Which of these paragraphs is more understandable?
-----Oversocialization can lead to low self-esteem, a sense of powerlessness, defeatism, guilt, etc. One of the most important means by which our society socializes children is by making them feel ashamed of behavior or speech that is contrary to society's expectations. If this is overdone, or if a particular child is especially susceptible to such feelings, he ends by feeling ashamed of himself. Moreover the thought and the behavior of the oversocialized person are more restricted by society's expectations than are those of the lightly socialized person. The majority of people engage in a significant amount of naughty behavior. They lie, they commit petty thefts, they break traffic laws, they goof off at work, they hate someone, they say spiteful things or they use some underhanded trick to get ahead of the other guy. The oversocialized person cannot do these things, or if he does do them he generates in himself a sense of shame and self-hatred. The oversocialized person cannot even experience, without guilt, thoughts or feelings that are contrary to the accepted morality; he cannot think "unclean" thoughts. And socialization is not just a matter of morality; we are socialized to conform to many norms of behavior that do not fall under the heading of morality. Thus the oversocialized person is kept on a psychological leash and spends his life running on rails that society has laid down for him. In many oversocialized people this results in a sense of constraint and powerlessness that can be a severe hardship. We suggest that oversocialization is among the more serious cruelties that human beings inflict on one another.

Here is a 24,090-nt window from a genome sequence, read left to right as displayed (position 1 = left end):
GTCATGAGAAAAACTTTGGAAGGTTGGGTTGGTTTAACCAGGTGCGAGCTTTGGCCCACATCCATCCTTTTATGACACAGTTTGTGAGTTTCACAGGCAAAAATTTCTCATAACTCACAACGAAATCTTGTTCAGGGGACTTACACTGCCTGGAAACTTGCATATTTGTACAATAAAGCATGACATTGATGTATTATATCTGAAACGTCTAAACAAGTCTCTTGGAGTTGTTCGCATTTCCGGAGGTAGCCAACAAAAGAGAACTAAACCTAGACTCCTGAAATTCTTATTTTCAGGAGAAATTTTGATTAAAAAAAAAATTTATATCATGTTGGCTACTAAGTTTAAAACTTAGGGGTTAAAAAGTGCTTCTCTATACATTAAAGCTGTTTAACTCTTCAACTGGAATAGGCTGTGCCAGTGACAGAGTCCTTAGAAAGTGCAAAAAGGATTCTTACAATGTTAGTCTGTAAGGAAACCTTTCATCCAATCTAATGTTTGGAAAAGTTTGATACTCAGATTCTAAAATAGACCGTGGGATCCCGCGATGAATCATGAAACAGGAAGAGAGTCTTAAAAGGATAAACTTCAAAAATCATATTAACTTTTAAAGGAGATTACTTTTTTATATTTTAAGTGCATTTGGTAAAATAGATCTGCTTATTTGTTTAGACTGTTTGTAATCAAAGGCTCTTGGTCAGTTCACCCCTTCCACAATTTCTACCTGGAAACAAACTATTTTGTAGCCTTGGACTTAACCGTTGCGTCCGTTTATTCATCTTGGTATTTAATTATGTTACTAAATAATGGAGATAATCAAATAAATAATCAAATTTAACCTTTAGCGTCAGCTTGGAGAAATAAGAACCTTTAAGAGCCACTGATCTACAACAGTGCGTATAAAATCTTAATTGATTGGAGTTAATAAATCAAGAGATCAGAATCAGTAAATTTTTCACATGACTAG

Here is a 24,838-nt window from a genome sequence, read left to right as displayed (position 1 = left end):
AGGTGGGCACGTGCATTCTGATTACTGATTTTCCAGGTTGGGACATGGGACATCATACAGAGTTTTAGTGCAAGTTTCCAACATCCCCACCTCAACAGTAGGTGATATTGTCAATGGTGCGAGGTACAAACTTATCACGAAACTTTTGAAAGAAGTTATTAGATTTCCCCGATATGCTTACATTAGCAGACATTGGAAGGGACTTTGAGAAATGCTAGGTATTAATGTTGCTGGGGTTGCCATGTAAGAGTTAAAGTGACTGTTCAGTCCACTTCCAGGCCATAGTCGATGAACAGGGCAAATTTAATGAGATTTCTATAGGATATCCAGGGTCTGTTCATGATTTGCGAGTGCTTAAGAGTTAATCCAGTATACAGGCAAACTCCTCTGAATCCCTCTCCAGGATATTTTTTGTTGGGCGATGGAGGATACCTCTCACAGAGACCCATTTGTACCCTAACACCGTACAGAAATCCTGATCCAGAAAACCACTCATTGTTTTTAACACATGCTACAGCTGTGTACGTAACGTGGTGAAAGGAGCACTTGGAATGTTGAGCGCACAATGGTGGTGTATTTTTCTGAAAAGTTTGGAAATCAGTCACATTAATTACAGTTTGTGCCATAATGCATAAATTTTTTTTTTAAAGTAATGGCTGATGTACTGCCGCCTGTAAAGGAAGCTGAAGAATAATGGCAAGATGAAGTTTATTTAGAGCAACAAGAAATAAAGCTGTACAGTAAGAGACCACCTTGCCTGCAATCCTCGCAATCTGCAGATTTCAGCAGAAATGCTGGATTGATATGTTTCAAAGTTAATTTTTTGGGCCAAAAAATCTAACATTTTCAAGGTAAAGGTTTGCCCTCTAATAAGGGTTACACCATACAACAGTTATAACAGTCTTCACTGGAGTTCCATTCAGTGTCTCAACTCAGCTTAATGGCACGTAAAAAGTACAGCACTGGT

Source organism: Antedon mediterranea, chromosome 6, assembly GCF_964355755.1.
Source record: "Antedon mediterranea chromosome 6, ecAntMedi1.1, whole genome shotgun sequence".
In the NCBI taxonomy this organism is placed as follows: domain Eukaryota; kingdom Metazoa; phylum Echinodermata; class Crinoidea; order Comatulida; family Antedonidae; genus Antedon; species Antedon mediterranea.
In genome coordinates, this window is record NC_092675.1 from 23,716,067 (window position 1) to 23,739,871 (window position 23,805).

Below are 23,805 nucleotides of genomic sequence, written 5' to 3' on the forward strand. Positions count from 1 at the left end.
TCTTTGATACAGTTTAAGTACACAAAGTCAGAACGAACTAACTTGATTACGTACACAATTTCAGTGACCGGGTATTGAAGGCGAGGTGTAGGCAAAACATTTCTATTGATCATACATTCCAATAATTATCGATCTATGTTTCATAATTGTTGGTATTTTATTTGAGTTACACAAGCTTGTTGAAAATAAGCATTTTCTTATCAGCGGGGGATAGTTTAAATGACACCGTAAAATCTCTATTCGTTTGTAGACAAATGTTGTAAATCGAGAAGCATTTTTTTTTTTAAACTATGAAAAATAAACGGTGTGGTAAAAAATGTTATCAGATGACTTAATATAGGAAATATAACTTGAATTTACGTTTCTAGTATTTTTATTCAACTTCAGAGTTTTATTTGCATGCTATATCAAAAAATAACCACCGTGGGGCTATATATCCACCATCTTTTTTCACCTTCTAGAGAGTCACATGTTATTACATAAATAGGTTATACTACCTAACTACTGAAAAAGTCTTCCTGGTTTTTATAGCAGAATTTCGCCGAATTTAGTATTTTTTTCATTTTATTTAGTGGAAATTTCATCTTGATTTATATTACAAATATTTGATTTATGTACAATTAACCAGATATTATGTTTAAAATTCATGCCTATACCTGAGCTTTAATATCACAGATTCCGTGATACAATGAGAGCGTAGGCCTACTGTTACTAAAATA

EDIT: FYI, I meant to include an option to indicate that you find the 2 paragraphs equally understandable. If you would please just comment to that effect in this thread, I will keep a tally. Sorry for the mistake.Every road (edit: I'm referring here only to paved roads built to accomodate any vehicle that is not "oversized" - vehicles up to 8.5' wide, but which are typically around 6' wide) has space towards the outside edge that is generally unused by through motor traffic (edit: comprised of typical width vehicles) - let's call this space the road margin (for lack of a better term). The width of a margin varies widely from road to road. On some roads space that is generally unused can be several feet wide; on roads with narrow outside lanes, the margin can be measured in inches. I can't imagine a road with a margin of zero width - that would mean that cars are regularly driven rubbing up against the curb or driven with the tires at the edge of the pavement and unpaved shoulder. Edit: Some very narrow roads without center dividing stripes are so narrow that cars traveling in opposite directions cannot both be fully on the road when they pass each other. However, such roads are typically lightly travelled, and, so, most of the time there is no oncoming traffic and the space normally used by through traffic is "centerish". The unused space to the right of vehicles driving in this "centerish" position is what I refer to as the "margin" on these types of very narrow roads. In practice, the margin of a given road can be identified by certain distinctive physical characteristics, even when no traffic is present. The characteristics identifying the road margin include:
* Stripe. A shoulder stripe, standard bike lane stripe, parking lane stripe, or "fog line" demarcates the outside edge of the outside vehicular travel lane, thus effectively defining the margin (space generally unused by through motor traffic) to be the space to the right of that.